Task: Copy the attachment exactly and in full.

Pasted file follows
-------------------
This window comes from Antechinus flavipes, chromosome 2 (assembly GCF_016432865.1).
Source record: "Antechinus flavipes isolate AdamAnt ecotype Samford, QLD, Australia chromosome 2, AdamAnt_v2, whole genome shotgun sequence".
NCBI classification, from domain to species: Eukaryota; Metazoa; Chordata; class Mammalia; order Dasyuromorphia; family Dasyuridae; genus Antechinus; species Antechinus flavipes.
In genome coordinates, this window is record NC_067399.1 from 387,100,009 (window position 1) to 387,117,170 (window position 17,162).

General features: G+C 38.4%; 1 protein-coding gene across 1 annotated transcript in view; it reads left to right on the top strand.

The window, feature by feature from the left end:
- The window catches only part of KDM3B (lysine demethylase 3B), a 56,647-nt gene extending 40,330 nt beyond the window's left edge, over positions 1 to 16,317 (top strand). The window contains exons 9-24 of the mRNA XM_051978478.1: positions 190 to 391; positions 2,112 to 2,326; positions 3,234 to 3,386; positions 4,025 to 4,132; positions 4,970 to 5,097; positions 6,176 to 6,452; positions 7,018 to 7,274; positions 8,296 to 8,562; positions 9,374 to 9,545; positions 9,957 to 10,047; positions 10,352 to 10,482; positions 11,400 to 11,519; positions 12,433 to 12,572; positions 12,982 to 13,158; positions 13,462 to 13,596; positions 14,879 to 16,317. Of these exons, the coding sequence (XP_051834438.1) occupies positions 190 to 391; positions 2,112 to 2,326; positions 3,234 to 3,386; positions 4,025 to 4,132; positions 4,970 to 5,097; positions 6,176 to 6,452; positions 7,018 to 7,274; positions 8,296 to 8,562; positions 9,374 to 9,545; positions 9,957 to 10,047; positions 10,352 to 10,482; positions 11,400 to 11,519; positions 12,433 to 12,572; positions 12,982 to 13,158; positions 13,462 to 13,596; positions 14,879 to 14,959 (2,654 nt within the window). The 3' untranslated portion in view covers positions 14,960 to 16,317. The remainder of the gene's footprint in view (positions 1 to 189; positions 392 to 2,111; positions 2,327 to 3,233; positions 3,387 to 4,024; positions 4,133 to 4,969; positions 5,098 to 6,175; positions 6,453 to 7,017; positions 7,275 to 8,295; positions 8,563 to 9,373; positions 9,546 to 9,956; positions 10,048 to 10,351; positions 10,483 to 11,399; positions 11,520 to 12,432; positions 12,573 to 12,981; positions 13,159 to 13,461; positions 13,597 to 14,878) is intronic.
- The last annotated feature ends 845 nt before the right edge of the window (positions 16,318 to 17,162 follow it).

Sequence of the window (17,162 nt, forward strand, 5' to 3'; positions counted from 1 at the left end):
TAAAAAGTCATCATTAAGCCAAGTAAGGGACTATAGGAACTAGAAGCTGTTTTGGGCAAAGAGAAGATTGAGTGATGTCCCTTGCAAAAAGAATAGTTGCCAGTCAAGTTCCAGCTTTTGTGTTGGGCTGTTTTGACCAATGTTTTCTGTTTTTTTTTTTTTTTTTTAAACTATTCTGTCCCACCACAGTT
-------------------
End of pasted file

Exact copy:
This window comes from Antechinus flavipes, chromosome 2 (assembly GCF_016432865.1).
Source record: "Antechinus flavipes isolate AdamAnt ecotype Samford, QLD, Australia chromosome 2, AdamAnt_v2, whole genome shotgun sequence".
NCBI classification, from domain to species: Eukaryota; Metazoa; Chordata; class Mammalia; order Dasyuromorphia; family Dasyuridae; genus Antechinus; species Antechinus flavipes.
In genome coordinates, this window is record NC_067399.1 from 387,100,009 (window position 1) to 387,117,170 (window position 17,162).

General features: G+C 38.4%; 1 protein-coding gene across 1 annotated transcript in view; it reads left to right on the top strand.

The window, feature by feature from the left end:
- The window catches only part of KDM3B (lysine demethylase 3B), a 56,647-nt gene extending 40,330 nt beyond the window's left edge, over positions 1 to 16,317 (top strand). The window contains exons 9-24 of the mRNA XM_051978478.1: positions 190 to 391; positions 2,112 to 2,326; positions 3,234 to 3,386; positions 4,025 to 4,132; positions 4,970 to 5,097; positions 6,176 to 6,452; positions 7,018 to 7,274; positions 8,296 to 8,562; positions 9,374 to 9,545; positions 9,957 to 10,047; positions 10,352 to 10,482; positions 11,400 to 11,519; positions 12,433 to 12,572; positions 12,982 to 13,158; positions 13,462 to 13,596; positions 14,879 to 16,317. Of these exons, the coding sequence (XP_051834438.1) occupies positions 190 to 391; positions 2,112 to 2,326; positions 3,234 to 3,386; positions 4,025 to 4,132; positions 4,970 to 5,097; positions 6,176 to 6,452; positions 7,018 to 7,274; positions 8,296 to 8,562; positions 9,374 to 9,545; positions 9,957 to 10,047; positions 10,352 to 10,482; positions 11,400 to 11,519; positions 12,433 to 12,572; positions 12,982 to 13,158; positions 13,462 to 13,596; positions 14,879 to 14,959 (2,654 nt within the window). The 3' untranslated portion in view covers positions 14,960 to 16,317. The remainder of the gene's footprint in view (positions 1 to 189; positions 392 to 2,111; positions 2,327 to 3,233; positions 3,387 to 4,024; positions 4,133 to 4,969; positions 5,098 to 6,175; positions 6,453 to 7,017; positions 7,275 to 8,295; positions 8,563 to 9,373; positions 9,546 to 9,956; positions 10,048 to 10,351; positions 10,483 to 11,399; positions 11,520 to 12,432; positions 12,573 to 12,981; positions 13,159 to 13,461; positions 13,597 to 14,878) is intronic.
- The last annotated feature ends 845 nt before the right edge of the window (positions 16,318 to 17,162 follow it).

Sequence of the window (17,162 nt, forward strand, 5' to 3'; positions counted from 1 at the left end):
TAAAAAGTCATCATTAAGCCAAGTAAGGGACTATAGGAACTAGAAGCTGTTTTGGGCAAAGAGAAGATTGAGTGATGTCCCTTGCAAAAAGAATAGTTGCCAGTCAAGTTCCAGCTTTTGTGTTGGGCTGTTTTGACCAATGTTTTCTGTTTTTTTTTTTTTTTTTTAAACTATTCTGTCCCACCACAGTT